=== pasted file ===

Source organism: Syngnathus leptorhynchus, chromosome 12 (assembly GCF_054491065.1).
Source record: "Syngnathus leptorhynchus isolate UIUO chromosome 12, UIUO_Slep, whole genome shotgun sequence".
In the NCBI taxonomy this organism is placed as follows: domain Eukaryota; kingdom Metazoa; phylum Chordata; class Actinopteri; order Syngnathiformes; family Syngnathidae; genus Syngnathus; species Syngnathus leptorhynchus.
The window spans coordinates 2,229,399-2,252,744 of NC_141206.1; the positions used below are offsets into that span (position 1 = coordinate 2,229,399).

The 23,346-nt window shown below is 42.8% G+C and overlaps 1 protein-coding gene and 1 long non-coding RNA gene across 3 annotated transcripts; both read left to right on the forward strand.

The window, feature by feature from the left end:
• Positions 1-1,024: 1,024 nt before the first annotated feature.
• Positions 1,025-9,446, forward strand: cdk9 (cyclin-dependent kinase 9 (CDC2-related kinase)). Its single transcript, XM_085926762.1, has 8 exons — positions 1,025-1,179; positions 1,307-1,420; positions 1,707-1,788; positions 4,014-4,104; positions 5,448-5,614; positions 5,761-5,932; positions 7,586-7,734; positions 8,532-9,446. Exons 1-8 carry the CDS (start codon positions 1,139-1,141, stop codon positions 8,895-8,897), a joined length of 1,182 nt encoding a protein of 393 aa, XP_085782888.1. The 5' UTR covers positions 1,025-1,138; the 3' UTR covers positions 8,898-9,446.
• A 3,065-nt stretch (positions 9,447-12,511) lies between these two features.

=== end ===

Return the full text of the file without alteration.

Source organism: Syngnathus leptorhynchus, chromosome 12 (assembly GCF_054491065.1).
Source record: "Syngnathus leptorhynchus isolate UIUO chromosome 12, UIUO_Slep, whole genome shotgun sequence".
In the NCBI taxonomy this organism is placed as follows: domain Eukaryota; kingdom Metazoa; phylum Chordata; class Actinopteri; order Syngnathiformes; family Syngnathidae; genus Syngnathus; species Syngnathus leptorhynchus.
The window spans coordinates 2,229,399-2,252,744 of NC_141206.1; the positions used below are offsets into that span (position 1 = coordinate 2,229,399).

The 23,346-nt window shown below is 42.8% G+C and overlaps 1 protein-coding gene and 1 long non-coding RNA gene across 3 annotated transcripts; both read left to right on the forward strand.

The window, feature by feature from the left end:
• Positions 1-1,024: 1,024 nt before the first annotated feature.
• Positions 1,025-9,446, forward strand: cdk9 (cyclin-dependent kinase 9 (CDC2-related kinase)). Its single transcript, XM_085926762.1, has 8 exons — positions 1,025-1,179; positions 1,307-1,420; positions 1,707-1,788; positions 4,014-4,104; positions 5,448-5,614; positions 5,761-5,932; positions 7,586-7,734; positions 8,532-9,446. Exons 1-8 carry the CDS (start codon positions 1,139-1,141, stop codon positions 8,895-8,897), a joined length of 1,182 nt encoding a protein of 393 aa, XP_085782888.1. The 5' UTR covers positions 1,025-1,138; the 3' UTR covers positions 8,898-9,446.
• A 3,065-nt stretch (positions 9,447-12,511) lies between these two features.